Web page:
Thewill Editorial: Matters Arising From Dss’ Arrest Of Judges
BEVERLY HILLS, October 17, (THEWILL) – The recent arrest of some senior justices in Nigeria by operatives of the Department of State Services, DSS, has, as expected, continued to generate ripples from across the country.
The arrest began with the midnight raid of the homes of two justices of the Supreme Court, Sylvester Ngwuta and Inyang Okoro at their Judicial Officers' Quarters in Abuja. The DSS also went after the suspended Presiding Justice of the Court of Appeal, Ilorin Division, Justice Mohammed Tsamiya, and arrested Muazu Pindiga, Adeniyi Ademola and Nnamdi Dimgba of the Federal High Court. Not spared were Justice Kabiru Auta of the Kano State High Court and a former Chief Judge of Enugu state, Justice I. A. Umezulike.
While reactions have continued to trail the unprecedented development, the DSS had explained that the judges were arrested based on petitions alleging corruption against them. Their flamboyant lifestyles were also cited. It has even announced that more judicial officials have been marked for arrest and prosecution.
While THEWILL has consistently supported the anti-corruption crusade of the administration of President Muhammadu Buhari, the Gestapo style in which the judges were abducted is a clear breach of protocol and suggestive of a culture of dictatorship.
It is worrisome for the DSS, which should concern itself with issues of state security, to present itself as dancing to the gallery in what amounted to usurping the powers of other arms of government, and indeed specialised agencies like the Economic and Financial Crimes Commission, EFCC, and the Independent Corrupt Practices and other related offences Commission, ICPC.
We recall vividly that the same DSS had raided the Akwa Ibom State Government House on allegations of corruption, after which nothing more was heard of it. It had carried out a similar action in Ekiti State, where it invaded its state House of Assembly and abducted some lawmakers, also on allegations of corruption.
It is worrisome that the secret police under the current administration has been used to carry out these operations where civil agencies, including the Nigeria Police Force, NPF, which is charged with these statutory responsibilities are left out.
The DSS action should have tasked the National Judicial Commission, NJC, to act on the petitions it based the operations on. In worst case scenario, it could have invited the judges to come for questioning since there is a search warrant, without having to barge in the justices' homes in the dead of the night.
In saner climes, it is after the council had found such judges guilty, especially in matters that breached state security that law enforcement agencies can step in. In a democratic society like ours, there are separations of powers, which must be respected for smooth governance to be attained.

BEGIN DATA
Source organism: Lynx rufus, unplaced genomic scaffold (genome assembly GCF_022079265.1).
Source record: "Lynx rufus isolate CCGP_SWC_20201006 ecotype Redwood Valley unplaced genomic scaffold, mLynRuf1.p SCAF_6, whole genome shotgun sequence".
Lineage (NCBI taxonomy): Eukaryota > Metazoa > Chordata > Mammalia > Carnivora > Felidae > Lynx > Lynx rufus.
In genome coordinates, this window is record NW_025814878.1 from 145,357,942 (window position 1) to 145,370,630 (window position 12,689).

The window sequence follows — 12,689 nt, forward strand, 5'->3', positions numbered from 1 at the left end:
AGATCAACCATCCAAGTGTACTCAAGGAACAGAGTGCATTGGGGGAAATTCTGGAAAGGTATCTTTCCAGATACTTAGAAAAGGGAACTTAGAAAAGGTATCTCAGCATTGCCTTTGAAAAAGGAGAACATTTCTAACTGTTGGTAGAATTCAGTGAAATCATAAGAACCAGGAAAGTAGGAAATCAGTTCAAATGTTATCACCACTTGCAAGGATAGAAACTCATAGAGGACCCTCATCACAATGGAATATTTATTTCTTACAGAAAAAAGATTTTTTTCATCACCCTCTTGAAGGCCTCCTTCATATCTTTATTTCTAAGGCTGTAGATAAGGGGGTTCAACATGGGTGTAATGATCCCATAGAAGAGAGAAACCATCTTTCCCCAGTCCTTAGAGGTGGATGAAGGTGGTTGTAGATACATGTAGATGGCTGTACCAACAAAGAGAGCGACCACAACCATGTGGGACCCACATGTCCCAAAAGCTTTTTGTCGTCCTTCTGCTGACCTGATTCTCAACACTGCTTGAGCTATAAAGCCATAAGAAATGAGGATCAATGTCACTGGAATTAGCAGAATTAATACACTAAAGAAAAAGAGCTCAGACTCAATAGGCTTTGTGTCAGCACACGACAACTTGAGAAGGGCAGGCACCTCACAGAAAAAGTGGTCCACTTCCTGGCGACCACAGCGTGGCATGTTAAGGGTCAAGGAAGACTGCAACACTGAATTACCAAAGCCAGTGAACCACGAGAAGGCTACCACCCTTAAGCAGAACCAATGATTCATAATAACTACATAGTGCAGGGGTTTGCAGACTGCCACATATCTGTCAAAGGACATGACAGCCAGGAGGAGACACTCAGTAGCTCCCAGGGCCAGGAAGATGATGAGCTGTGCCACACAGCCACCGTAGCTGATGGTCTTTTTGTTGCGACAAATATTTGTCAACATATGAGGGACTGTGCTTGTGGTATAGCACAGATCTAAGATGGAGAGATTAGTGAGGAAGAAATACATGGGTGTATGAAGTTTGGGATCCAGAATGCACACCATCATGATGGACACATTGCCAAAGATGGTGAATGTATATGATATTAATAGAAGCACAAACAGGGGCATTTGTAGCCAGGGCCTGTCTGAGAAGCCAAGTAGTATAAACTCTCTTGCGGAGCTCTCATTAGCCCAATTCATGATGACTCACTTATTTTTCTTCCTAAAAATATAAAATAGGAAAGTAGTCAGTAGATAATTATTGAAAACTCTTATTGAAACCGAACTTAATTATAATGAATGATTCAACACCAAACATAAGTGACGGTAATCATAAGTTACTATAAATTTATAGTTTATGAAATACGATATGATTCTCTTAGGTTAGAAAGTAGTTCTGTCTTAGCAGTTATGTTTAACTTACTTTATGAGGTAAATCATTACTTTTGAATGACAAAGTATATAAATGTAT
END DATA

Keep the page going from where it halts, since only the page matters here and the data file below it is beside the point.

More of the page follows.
It has been argued that the DSS could not have acted without the prompting of a higher power. The reactions by the minister of Information and Culture, Lai Mohammed and presidential spokesman, Garba Shehu lend credence to this insinuation.
While Mohammed stated that it was not unusual to step on sensitive toes in the current fight against corruption, Shehu said “To suggest that the government is acting outside the law in a dictatorial manner is to breach the interest of the state.”
But if the President had high regard for the judiciary as claimed by both aides, permitting the DSS to breach laid down procedures was at variance with the explanations offered.
The DSS' operation, which bypassed the NJC, was a vote of no confidence on the judiciary. Rightly, the council had alluded to it in a statement credited to it. It had in the past demonstrated that it is capable of checking the excesses of its erring members, though the sanctions slammed on erring members have been dismissed as a slap on the wrist.
Without prejudice to the prosecution, the information alleging bias against the DSS, calls for serious concern. One of the judges had alleged that he was being unduly vilified because he had ruled against the DSS in the case of embattled National Security Adviser, Sambo Dasuki and leader of the Indigenous Peoples of Biafra, Nnamdi Kanu. There are also similar insinuations that question the altruism of the controversial operation.
However, if the judges are indeed corrupt, THEWILL recommends that they be prosecuted within the bounds of law. The gravity of the allegations is reinforced by the staggering amount in local and foreign currencies purportedly recovered from them. We urge the parties to be transparent in the trial, so that in the end, justice would be seen to have been done.
Neither party should allow the matter to be swept under the carpet because in the long run, they would be worse off for that. We believe that the accused justices should be eager to have their day in court, if only to clear the reputation damage they may have suffered by this arrest, particularly in view of the media trial that seems to be holding sway.
Be that as it may, THEWILL is averse to any dictatorial tendencies that run afoul of the constitution. It is feared that the controversy ignited by the raid can make the common man lose confidence in the judiciary. We therefore urge the NJC to be more alive to its responsibilities, while calling on government to allow specialised agencies handle perceived infractions against the law.